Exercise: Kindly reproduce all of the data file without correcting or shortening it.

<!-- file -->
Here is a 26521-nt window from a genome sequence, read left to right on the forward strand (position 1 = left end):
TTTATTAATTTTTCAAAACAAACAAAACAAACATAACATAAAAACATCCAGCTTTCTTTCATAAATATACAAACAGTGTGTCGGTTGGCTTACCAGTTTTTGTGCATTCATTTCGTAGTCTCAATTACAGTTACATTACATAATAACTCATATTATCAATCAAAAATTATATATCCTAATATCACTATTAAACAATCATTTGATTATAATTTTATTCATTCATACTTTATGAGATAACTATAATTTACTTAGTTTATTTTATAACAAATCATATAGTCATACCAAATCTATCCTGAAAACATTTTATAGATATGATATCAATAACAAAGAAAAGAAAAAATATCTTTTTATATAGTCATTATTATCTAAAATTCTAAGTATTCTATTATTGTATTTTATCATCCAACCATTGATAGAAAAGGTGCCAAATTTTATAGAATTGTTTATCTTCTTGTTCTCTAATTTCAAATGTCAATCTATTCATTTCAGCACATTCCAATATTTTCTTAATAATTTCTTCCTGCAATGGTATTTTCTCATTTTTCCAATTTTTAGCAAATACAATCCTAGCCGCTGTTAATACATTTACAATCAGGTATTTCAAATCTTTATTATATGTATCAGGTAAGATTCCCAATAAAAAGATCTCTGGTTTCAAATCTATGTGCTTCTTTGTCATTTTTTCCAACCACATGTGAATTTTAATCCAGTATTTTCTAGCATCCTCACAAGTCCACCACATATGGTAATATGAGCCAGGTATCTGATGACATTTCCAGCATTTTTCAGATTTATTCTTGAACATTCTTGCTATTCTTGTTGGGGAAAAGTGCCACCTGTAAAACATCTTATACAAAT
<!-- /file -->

Here is a 26521-nt window from a genome sequence, read left to right on the forward strand (position 1 = left end):
TTTATTAATTTTTCAAAACAAACAAAACAAACATAACATAAAAACATCCAGCTTTCTTTCATAAATATACAAACAGTGTGTCGGTTGGCTTACCAGTTTTTGTGCATTCATTTCGTAGTCTCAATTACAGTTACATTACATAATAACTCATATTATCAATCAAAAATTATATATCCTAATATCACTATTAAACAATCATTTGATTATAATTTTATTCATTCATACTTTATGAGATAACTATAATTTACTTAGTTTATTTTATAACAAATCATATAGTCATACCAAATCTATCCTGAAAACATTTTATAGATATGATATCAATAACAAAGAAAAGAAAAAATATCTTTTTATATAGTCATTATTATCTAAAATTCTAAGTATTCTATTATTGTATTTTATCATCCAACCATTGATAGAAAAGGTGCCAAATTTTATAGAATTGTTTATCTTCTTGTTCTCTAATTTCAAATGTCAATCTATTCATTTCAGCACATTCCAATATTTTCTTAATAATTTCTTCCTGCAATGGTATTTTCTCATTTTTCCAATTTTTAGCAAATACAATCCTAGCCGCTGTTAATACATTTACAATCAGGTATTTCAAATCTTTATTATATGTATCAGGTAAGATTCCCAATAAAAAGATCTCTGGTTTCAAATCTATGTGCTTCTTTGTCATTTTTTCCAACCACATGTGAATTTTAATCCAGTATTTTCTAGCATCCTCACAAGTCCACCACATATGGTAATATGAGCCAGGTATCTGATGACATTTCCAGCATTTTTCAGATTTATTCTTGAACATTCTTGCTATTCTTGTTGGGGAAAAGTGCCACCTGTAAAACATCTTATACAAAT